Climate Change And Its Impact On Monsoon In India

Climate Changes

Climate Changes

Since time immemorial, India has enjoyed the predictable rhythm of monsoon. Once a year, from early June onwards, the water vapours collected from over the Indian Ocean arrive in India in the form of South West Monsoon Winds bearing rain clouds and replenish the lands parched from the hot summer months. More than a billion people depend upon this precise timing of Monsoons based on vast global systems of winds. We have no control over it but unfortunately, in recent times, human beings by their own folly have managed to disturb the very system that made Monsoons predictable.

How Is Monsoon In India Formed

To know how we have disrupted the Monsoons we first need to understand the pattern by which it is formed.

  • Intense solar heating of the Northern Indian Ocean in late spring occurs.
  • The plains of Northern India as well as the Tibetan Plateau also heats up.
  • Temperature and pressure gradients are formed from south to north.
  • The pressure gradient leads to a cross-equatorial flow of winds which are laden with moisture collected from the India Ocean.
  • The winds enter India from the south-west coast and proceed towards Bay of Bengal, collecting more moisture till they turn North causing more rains.

What would happen if that rhythm changed course?

India has been experiencing a deficit in Monsoon in the last few years. There is uneven distribution of rainfall because of which it is becoming difficult for the soil to fully absorb and reservoirs to collect water. It is also severely affecting agriculture which forms a major portion of the economy of India.

This uneven distribution is as a result of a combination of the global cycles such as El Niño interacting in unpredictable ways with human-driven climate change. Now it is becoming more difficult to discern the predictability of Monsoons.

  • According to Raghu Murtugudde, co-author on the study and professor of Earth Systems Science at the University of Maryland, “A changing climate does not necessarily mean that we are already seeing the result of anthropogenic climate change. When you have a system like the monsoon which has a very high variability of its own, then global warming signals take time to emerge. Against that background of high variability, global warming signals may in turn be interacting with natural cycles in ways that we cannot yet predict.”
  • According to experts, while the Indian Ocean is becoming warm, the increasing pollution levels across South Asia have slowed the warming of the land surface. Thus the temperature difference between land and sea has lessened affecting the temperature and pressure gradients which in turn is weakening the intensity of the monsoons.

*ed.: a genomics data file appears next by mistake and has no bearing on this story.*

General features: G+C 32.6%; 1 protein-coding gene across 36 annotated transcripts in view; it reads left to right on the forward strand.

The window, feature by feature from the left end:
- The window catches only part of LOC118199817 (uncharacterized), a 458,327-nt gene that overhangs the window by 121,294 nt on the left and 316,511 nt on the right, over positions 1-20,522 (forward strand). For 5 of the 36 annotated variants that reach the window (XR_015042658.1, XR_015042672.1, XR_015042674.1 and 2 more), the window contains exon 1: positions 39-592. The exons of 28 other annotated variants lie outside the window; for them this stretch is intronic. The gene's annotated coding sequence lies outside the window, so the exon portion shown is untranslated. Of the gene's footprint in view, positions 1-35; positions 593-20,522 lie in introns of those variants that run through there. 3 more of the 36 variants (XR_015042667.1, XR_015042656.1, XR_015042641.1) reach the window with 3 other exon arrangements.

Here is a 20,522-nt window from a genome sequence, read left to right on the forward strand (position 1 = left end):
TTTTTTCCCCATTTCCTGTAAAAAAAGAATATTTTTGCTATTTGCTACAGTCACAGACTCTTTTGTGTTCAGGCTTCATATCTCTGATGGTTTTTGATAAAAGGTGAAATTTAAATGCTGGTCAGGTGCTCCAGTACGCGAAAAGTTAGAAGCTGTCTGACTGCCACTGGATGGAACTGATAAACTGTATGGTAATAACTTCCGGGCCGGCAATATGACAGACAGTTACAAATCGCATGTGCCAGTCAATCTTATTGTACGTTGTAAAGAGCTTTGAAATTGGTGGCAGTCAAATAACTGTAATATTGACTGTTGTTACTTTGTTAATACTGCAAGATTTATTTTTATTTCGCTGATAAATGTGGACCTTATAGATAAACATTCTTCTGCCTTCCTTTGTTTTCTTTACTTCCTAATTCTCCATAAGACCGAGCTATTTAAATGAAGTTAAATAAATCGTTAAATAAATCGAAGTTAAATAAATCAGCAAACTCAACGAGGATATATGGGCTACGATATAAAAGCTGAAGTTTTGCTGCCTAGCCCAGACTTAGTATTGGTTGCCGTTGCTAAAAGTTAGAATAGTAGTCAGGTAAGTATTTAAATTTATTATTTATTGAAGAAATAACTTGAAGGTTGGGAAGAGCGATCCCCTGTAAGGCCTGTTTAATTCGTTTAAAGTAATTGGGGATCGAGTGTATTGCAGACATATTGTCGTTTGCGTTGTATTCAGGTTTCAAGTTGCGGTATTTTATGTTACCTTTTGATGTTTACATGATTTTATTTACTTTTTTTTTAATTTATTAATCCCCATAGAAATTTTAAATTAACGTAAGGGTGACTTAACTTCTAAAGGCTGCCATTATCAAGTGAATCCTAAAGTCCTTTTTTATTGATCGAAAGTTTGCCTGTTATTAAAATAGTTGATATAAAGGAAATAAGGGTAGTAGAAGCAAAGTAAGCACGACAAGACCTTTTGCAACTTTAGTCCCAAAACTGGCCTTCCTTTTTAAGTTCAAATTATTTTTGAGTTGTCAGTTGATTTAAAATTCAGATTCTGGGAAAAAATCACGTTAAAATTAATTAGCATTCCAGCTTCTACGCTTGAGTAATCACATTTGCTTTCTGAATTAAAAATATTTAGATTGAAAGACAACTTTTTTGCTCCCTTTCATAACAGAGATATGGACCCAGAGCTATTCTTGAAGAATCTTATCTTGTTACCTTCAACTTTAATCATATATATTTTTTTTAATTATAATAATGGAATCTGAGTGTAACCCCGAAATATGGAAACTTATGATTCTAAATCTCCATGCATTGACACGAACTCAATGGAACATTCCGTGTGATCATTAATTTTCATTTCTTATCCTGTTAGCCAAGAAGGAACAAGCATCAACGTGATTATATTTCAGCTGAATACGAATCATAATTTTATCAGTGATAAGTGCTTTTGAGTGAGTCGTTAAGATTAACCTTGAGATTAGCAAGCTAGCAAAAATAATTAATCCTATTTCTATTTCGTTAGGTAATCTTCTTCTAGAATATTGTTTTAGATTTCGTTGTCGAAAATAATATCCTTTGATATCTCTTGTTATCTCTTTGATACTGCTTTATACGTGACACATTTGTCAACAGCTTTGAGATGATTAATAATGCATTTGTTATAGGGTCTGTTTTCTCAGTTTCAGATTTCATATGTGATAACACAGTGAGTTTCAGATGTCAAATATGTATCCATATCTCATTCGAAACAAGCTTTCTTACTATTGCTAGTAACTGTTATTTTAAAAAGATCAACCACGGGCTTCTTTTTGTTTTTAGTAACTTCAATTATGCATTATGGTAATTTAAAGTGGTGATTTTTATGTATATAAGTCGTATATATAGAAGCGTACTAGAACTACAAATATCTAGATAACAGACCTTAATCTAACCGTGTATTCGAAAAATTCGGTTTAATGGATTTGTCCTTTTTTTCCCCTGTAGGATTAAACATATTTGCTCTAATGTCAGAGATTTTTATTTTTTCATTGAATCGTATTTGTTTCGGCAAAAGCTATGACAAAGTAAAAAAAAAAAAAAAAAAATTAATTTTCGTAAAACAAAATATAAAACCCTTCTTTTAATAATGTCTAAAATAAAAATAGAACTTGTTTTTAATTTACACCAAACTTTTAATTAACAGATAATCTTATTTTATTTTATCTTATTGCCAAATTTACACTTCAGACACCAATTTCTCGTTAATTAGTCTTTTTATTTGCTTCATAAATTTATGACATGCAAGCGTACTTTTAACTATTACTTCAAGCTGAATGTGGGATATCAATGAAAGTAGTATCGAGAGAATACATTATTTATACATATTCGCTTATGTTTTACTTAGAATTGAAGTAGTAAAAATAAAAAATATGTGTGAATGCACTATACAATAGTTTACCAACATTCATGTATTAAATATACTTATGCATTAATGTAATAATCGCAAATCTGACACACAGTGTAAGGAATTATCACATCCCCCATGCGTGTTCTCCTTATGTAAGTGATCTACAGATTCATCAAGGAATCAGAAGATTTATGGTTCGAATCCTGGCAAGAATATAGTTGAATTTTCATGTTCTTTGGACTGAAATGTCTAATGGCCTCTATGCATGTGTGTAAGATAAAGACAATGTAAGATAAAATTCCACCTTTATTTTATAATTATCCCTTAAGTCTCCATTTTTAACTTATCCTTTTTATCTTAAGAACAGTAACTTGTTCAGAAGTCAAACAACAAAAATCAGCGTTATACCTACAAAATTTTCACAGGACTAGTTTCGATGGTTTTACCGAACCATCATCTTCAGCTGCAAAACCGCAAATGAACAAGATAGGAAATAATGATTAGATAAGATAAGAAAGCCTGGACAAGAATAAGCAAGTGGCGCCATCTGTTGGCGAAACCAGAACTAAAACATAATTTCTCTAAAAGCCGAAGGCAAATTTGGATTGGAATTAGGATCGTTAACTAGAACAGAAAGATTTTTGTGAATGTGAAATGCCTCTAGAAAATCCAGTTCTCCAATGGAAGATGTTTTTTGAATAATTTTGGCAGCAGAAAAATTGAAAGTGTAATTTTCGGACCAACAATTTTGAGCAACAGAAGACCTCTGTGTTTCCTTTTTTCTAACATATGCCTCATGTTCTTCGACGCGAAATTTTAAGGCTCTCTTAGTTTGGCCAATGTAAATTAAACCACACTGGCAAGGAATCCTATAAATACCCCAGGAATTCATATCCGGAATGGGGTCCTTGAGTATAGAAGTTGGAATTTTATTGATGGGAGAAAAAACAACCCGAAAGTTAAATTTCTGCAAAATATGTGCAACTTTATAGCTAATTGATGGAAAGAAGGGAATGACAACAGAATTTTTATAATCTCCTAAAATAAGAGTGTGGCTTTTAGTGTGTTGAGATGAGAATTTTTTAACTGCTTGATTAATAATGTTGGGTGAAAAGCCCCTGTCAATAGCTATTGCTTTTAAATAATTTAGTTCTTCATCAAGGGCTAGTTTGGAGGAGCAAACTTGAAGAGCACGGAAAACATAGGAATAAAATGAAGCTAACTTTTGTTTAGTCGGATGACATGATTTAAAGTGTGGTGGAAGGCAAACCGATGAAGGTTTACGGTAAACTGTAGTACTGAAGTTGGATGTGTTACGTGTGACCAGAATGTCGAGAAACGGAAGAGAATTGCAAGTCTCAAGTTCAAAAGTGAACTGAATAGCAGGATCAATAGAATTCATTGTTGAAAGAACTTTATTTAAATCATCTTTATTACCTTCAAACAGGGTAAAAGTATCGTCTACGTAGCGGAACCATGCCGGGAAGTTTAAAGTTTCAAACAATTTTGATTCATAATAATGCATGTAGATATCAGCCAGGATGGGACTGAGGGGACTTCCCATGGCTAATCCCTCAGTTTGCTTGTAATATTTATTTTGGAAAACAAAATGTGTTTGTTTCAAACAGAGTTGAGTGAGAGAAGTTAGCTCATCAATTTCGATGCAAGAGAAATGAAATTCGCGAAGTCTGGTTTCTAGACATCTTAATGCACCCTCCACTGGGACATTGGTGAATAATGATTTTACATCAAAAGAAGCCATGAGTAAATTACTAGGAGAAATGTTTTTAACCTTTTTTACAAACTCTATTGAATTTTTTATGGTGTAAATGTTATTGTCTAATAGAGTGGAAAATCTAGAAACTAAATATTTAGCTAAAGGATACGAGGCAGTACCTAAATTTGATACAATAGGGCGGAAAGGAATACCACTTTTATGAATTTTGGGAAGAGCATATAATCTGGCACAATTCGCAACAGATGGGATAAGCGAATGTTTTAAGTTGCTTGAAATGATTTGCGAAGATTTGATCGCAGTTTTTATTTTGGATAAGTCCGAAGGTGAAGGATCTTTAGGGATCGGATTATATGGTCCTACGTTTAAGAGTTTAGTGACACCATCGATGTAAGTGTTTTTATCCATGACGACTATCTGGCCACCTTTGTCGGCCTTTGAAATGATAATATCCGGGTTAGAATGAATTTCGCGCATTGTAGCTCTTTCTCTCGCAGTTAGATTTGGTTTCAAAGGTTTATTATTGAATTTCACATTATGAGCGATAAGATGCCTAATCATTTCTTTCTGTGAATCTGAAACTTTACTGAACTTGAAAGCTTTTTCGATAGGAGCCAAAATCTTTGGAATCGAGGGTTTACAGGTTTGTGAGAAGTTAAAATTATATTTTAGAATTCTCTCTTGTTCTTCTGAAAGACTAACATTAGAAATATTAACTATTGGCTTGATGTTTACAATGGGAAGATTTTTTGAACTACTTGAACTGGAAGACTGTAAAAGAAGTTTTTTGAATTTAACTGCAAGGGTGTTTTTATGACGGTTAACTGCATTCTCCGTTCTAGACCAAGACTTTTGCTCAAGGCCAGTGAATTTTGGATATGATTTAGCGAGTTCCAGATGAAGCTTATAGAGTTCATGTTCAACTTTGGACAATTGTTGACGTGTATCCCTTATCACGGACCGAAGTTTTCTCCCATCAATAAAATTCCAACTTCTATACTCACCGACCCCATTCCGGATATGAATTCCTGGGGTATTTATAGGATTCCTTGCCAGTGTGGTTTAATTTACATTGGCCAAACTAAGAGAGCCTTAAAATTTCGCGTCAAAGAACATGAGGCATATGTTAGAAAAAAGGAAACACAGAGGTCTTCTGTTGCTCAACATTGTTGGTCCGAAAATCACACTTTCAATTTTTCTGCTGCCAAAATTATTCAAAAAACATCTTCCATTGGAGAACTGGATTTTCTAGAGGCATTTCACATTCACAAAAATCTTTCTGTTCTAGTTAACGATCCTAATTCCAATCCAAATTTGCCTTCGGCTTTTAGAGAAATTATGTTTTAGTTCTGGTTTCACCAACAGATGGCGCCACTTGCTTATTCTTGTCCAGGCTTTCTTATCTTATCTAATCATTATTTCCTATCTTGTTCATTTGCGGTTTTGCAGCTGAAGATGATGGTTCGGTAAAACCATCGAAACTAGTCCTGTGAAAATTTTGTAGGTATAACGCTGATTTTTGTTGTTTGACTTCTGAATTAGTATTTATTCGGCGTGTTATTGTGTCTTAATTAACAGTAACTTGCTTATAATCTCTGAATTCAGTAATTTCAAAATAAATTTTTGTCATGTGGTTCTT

• India is also experiencing extreme rainfall events according to a study conducted by the Indian Institute of Tropical Meteorology, Pune, and the Indian Institute of Science, Bengaluru.
  • According to the study, extreme rain events during the monsoons have increased over central India in the last fifty years, while moderate rain events have decreased. This is due to the Western Disturbances in North India and Western Himalayas as well as increasing temperatures of the Tibetan Plateau.
  • In fact, the same Western Disturbance in North India has caused the devastating Uttarakhand floods in June 2013, as well as hailstorms that destroyed rabi crops across Maharashtra in March of 2014 and 2015.
  • A 2015 study published in Nature that examined the last century of monsoon data across the South Asian subcontinent found a downward trend in rainfall over all – with a 10-20% decrease over the area spanning central-east India.

Much of India depends heavily on Monsoons, especially for agricultural purposes. When this rainfall is affected, and becomes unpredictable, it becomes difficult for the farmers to discern the kind of crops they need to grow. M. Murugan at Kerala Agricultural University, who researches the impact of climate change on Indian agriculture suggests that the farmers need to adapt to the changing pattern, and look for parallel solutions like planting mixed crops rather than monocultures.

Monsoon 2017

While Kerala welcomed this year’s Monsoon on May 30, the Northern part of India had a long wait and Southwest Monsoon 2017 reached Delhi-NCR, Rajasthan and Himachal Pradesh, remaining areas of Madhya Pradesh, Uttar Pradesh, and Uttarakhand along with some areas of Haryana on 2 July, 2017. The Northern limit of the Monsoon is at present passing through Barmer, Sikar, Sonipat, Shimla, Baderwah, Dharamsala, and Pahalgam.

We need to limit global warming. It is the key solution to bring back the precise and predictable cycle of Monsoons in India. Adaptation to changing patterns cannot be a permanent solution. It can only complement the process of undoing global warming.